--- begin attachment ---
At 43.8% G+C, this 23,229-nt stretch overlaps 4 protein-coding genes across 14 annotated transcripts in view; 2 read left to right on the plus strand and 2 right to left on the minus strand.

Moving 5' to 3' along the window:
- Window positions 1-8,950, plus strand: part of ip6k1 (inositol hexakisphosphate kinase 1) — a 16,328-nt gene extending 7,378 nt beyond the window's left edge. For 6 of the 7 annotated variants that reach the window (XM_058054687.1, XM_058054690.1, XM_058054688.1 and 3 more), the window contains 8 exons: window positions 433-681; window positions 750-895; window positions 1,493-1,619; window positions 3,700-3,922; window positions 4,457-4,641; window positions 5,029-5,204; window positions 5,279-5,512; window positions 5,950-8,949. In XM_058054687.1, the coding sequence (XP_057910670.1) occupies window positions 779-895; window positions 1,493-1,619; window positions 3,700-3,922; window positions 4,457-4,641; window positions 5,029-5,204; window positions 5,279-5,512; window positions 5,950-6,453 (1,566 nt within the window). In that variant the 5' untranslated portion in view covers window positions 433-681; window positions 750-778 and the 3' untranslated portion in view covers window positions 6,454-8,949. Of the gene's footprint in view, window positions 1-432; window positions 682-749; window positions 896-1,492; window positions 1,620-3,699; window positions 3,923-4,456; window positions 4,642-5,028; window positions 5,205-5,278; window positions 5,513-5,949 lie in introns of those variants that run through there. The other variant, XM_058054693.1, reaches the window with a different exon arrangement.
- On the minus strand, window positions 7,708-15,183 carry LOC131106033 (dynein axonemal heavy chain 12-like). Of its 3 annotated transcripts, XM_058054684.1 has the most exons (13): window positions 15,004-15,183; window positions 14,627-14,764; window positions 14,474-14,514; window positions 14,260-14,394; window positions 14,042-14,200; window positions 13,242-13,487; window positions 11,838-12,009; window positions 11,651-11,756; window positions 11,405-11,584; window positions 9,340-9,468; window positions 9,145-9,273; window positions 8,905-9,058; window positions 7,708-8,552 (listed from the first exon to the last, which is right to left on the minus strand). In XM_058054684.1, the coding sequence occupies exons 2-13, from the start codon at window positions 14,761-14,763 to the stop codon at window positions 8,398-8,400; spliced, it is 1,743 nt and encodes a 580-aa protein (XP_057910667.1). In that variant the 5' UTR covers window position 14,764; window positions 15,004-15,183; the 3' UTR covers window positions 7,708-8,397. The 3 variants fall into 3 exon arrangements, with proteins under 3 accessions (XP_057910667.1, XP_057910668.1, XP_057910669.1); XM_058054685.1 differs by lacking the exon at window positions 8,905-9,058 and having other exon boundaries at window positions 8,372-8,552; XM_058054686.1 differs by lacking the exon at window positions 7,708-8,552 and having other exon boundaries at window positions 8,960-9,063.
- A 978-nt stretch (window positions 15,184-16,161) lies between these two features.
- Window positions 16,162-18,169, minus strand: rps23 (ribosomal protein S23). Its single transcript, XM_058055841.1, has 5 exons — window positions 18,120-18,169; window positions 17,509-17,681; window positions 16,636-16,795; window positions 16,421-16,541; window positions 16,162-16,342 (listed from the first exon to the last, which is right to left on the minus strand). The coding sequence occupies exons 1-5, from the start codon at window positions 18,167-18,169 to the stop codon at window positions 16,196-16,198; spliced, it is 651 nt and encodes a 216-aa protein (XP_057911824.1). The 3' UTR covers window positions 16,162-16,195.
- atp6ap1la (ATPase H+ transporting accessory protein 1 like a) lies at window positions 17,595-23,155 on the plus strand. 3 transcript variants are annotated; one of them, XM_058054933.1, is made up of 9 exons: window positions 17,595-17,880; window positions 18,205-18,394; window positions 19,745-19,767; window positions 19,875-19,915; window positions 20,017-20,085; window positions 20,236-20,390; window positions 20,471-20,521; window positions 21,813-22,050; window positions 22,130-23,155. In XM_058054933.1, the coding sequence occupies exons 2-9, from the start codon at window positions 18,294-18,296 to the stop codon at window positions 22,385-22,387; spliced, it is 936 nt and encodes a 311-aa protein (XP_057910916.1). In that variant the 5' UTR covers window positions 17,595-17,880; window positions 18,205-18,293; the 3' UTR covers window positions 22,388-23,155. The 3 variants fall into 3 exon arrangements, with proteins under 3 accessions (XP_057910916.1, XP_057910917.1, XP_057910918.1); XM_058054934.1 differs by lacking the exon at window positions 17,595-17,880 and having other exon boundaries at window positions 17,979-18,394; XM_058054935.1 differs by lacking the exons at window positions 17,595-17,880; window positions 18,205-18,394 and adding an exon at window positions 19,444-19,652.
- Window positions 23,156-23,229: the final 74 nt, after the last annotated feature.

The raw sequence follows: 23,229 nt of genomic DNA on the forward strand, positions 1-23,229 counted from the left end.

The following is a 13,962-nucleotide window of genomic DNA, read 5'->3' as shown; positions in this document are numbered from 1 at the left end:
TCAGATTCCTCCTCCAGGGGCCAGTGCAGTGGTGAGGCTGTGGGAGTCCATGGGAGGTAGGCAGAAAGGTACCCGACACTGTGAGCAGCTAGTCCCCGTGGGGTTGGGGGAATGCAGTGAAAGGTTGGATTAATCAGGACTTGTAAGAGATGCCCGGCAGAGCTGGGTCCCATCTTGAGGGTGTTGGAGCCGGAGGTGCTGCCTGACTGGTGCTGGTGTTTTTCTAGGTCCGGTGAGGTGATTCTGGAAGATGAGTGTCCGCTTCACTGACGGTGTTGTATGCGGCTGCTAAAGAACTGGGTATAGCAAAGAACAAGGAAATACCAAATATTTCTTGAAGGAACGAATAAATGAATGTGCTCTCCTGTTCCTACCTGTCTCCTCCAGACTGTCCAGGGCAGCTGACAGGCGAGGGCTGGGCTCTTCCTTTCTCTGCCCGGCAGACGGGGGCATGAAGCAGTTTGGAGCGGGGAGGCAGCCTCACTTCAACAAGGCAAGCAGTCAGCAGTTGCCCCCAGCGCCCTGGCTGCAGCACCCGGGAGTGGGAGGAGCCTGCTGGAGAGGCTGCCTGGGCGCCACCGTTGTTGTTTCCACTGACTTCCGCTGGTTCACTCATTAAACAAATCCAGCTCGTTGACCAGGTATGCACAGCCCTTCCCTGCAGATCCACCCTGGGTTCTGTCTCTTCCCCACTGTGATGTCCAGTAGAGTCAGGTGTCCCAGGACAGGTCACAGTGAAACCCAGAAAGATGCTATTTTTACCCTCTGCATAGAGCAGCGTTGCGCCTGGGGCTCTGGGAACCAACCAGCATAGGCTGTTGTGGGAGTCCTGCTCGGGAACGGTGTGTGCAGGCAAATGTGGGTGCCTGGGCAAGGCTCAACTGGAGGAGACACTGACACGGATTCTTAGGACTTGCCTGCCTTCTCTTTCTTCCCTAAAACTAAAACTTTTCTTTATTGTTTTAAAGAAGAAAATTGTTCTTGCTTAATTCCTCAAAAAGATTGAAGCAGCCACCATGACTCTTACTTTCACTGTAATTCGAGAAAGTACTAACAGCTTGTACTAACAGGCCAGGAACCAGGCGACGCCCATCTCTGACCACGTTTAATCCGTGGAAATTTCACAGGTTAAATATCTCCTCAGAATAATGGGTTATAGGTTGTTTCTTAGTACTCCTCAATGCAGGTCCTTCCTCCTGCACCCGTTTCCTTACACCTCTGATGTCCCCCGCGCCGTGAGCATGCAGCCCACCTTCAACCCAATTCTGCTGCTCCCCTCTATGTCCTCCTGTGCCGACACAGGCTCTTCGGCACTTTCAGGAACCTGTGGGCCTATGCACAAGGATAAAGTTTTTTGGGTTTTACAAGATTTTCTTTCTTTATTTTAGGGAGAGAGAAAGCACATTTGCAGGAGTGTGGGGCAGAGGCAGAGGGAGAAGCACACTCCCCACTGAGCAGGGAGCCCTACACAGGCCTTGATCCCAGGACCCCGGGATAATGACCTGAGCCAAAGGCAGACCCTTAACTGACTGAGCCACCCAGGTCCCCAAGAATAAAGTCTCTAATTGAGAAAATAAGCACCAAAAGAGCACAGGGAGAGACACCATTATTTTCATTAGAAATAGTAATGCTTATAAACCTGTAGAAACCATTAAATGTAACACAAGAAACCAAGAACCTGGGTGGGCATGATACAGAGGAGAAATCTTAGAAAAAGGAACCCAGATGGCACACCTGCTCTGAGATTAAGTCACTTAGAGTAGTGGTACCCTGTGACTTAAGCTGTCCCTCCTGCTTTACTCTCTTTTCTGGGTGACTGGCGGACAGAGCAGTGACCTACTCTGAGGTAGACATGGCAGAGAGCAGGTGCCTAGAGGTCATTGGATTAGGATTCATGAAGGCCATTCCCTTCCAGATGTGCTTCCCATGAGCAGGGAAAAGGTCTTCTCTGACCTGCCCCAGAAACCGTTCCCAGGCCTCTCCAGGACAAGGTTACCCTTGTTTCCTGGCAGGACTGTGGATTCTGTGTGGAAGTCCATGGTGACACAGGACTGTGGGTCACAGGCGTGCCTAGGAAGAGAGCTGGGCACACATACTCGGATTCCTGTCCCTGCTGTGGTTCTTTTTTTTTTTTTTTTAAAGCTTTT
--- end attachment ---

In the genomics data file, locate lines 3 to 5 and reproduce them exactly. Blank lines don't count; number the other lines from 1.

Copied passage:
- Window positions 1-8,950, plus strand: part of ip6k1 (inositol hexakisphosphate kinase 1) — a 16,328-nt gene extending 7,378 nt beyond the window's left edge. For 6 of the 7 annotated variants that reach the window (XM_058054687.1, XM_058054690.1, XM_058054688.1 and 3 more), the window contains 8 exons: window positions 433-681; window positions 750-895; window positions 1,493-1,619; window positions 3,700-3,922; window positions 4,457-4,641; window positions 5,029-5,204; window positions 5,279-5,512; window positions 5,950-8,949. In XM_058054687.1, the coding sequence (XP_057910670.1) occupies window positions 779-895; window positions 1,493-1,619; window positions 3,700-3,922; window positions 4,457-4,641; window positions 5,029-5,204; window positions 5,279-5,512; window positions 5,950-6,453 (1,566 nt within the window). In that variant the 5' untranslated portion in view covers window positions 433-681; window positions 750-778 and the 3' untranslated portion in view covers window positions 6,454-8,949. Of the gene's footprint in view, window positions 1-432; window positions 682-749; window positions 896-1,492; window positions 1,620-3,699; window positions 3,923-4,456; window positions 4,642-5,028; window positions 5,205-5,278; window positions 5,513-5,949 lie in introns of those variants that run through there. The other variant, XM_058054693.1, reaches the window with a different exon arrangement.
- On the minus strand, window positions 7,708-15,183 carry LOC131106033 (dynein axonemal heavy chain 12-like). Of its 3 annotated transcripts, XM_058054684.1 has the most exons (13): window positions 15,004-15,183; window positions 14,627-14,764; window positions 14,474-14,514; window positions 14,260-14,394; window positions 14,042-14,200; window positions 13,242-13,487; window positions 11,838-12,009; window positions 11,651-11,756; window positions 11,405-11,584; window positions 9,340-9,468; window positions 9,145-9,273; window positions 8,905-9,058; window positions 7,708-8,552 (listed from the first exon to the last, which is right to left on the minus strand). In XM_058054684.1, the coding sequence occupies exons 2-13, from the start codon at window positions 14,761-14,763 to the stop codon at window positions 8,398-8,400; spliced, it is 1,743 nt and encodes a 580-aa protein (XP_057910667.1). In that variant the 5' UTR covers window position 14,764; window positions 15,004-15,183; the 3' UTR covers window positions 7,708-8,397. The 3 variants fall into 3 exon arrangements, with proteins under 3 accessions (XP_057910667.1, XP_057910668.1, XP_057910669.1); XM_058054685.1 differs by lacking the exon at window positions 8,905-9,058 and having other exon boundaries at window positions 8,372-8,552; XM_058054686.1 differs by lacking the exon at window positions 7,708-8,552 and having other exon boundaries at window positions 8,960-9,063.
- A 978-nt stretch (window positions 15,184-16,161) lies between these two features.